The National Health Insurance Service (NHIS) in Korea has provided health insurance services to all Korean citizens living in Korea since 2000. Consequently, a large amount of health-related data has accumulated in the NHIS database. To offer relevant and useful data for health researchers, the NHIS established a population database including data on socioeconomic status (household income), medical treatments, medical care institutions, and general health examinations since 2002. From the NHIS database, we identified IPF and LC based on International Classification of Disease, Tenth Revision (ICD-10) diagnostic codes. This study was approved by the Institutional Review Board and Ethics Committee of National Health Insurance Service of the Ilsan Hospital (IRB number: NHIMC 2019-1-291). All methods were performed in accordance with the Declaration of Helsinki.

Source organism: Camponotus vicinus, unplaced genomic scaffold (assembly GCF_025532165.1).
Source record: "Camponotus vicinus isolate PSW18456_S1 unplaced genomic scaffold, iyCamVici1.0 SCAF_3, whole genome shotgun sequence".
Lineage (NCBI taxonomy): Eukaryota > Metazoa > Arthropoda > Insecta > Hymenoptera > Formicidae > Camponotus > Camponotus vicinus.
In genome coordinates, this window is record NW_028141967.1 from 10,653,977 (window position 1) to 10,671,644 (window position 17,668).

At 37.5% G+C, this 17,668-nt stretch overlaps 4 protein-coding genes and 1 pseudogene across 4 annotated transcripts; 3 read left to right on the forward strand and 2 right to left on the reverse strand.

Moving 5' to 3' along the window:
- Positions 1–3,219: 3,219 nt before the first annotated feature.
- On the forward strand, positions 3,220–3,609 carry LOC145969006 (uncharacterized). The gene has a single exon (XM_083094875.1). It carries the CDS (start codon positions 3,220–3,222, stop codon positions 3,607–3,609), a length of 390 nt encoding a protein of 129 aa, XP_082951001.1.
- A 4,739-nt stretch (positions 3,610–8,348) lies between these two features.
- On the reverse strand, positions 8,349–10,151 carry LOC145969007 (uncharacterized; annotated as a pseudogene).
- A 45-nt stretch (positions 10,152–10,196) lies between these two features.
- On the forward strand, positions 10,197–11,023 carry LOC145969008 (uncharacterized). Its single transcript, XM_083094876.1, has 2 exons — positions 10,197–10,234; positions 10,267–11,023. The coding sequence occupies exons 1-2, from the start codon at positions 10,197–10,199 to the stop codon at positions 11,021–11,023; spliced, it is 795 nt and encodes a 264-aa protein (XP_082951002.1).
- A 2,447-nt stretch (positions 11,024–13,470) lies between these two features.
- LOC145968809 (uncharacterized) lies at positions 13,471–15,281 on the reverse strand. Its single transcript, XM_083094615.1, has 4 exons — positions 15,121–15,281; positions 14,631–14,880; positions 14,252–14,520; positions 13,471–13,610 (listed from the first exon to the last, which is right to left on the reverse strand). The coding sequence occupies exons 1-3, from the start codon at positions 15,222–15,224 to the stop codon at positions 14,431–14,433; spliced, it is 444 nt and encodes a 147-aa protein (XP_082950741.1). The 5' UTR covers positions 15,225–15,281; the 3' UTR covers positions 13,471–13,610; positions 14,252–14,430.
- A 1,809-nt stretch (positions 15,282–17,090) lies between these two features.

Case identification